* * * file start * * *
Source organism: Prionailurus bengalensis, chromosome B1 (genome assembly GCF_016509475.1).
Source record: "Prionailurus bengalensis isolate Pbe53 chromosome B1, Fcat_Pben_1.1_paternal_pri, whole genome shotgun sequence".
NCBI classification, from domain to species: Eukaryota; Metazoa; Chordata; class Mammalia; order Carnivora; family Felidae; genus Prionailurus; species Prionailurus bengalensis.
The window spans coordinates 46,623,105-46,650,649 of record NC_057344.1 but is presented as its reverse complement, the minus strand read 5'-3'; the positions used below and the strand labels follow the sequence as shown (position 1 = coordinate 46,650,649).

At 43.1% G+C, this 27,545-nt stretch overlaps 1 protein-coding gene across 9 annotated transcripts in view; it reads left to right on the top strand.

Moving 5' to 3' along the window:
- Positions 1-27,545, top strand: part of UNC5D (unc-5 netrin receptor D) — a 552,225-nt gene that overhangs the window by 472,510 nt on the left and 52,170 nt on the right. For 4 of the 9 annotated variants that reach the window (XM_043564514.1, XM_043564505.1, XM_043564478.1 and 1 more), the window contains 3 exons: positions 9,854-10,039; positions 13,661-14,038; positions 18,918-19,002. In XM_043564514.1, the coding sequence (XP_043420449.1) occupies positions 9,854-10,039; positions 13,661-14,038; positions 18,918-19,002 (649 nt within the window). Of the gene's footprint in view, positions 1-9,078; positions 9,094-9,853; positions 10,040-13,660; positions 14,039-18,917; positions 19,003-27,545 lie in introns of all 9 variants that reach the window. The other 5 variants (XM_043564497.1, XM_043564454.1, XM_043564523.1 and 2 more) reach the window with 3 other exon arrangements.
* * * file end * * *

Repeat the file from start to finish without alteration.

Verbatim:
Source organism: Prionailurus bengalensis, chromosome B1 (genome assembly GCF_016509475.1).
Source record: "Prionailurus bengalensis isolate Pbe53 chromosome B1, Fcat_Pben_1.1_paternal_pri, whole genome shotgun sequence".
NCBI classification, from domain to species: Eukaryota; Metazoa; Chordata; class Mammalia; order Carnivora; family Felidae; genus Prionailurus; species Prionailurus bengalensis.
The window spans coordinates 46,623,105-46,650,649 of record NC_057344.1 but is presented as its reverse complement, the minus strand read 5'-3'; the positions used below and the strand labels follow the sequence as shown (position 1 = coordinate 46,650,649).

At 43.1% G+C, this 27,545-nt stretch overlaps 1 protein-coding gene across 9 annotated transcripts in view; it reads left to right on the top strand.

Moving 5' to 3' along the window:
- Positions 1-27,545, top strand: part of UNC5D (unc-5 netrin receptor D) — a 552,225-nt gene that overhangs the window by 472,510 nt on the left and 52,170 nt on the right. For 4 of the 9 annotated variants that reach the window (XM_043564514.1, XM_043564505.1, XM_043564478.1 and 1 more), the window contains 3 exons: positions 9,854-10,039; positions 13,661-14,038; positions 18,918-19,002. In XM_043564514.1, the coding sequence (XP_043420449.1) occupies positions 9,854-10,039; positions 13,661-14,038; positions 18,918-19,002 (649 nt within the window). Of the gene's footprint in view, positions 1-9,078; positions 9,094-9,853; positions 10,040-13,660; positions 14,039-18,917; positions 19,003-27,545 lie in introns of all 9 variants that reach the window. The other 5 variants (XM_043564497.1, XM_043564454.1, XM_043564523.1 and 2 more) reach the window with 3 other exon arrangements.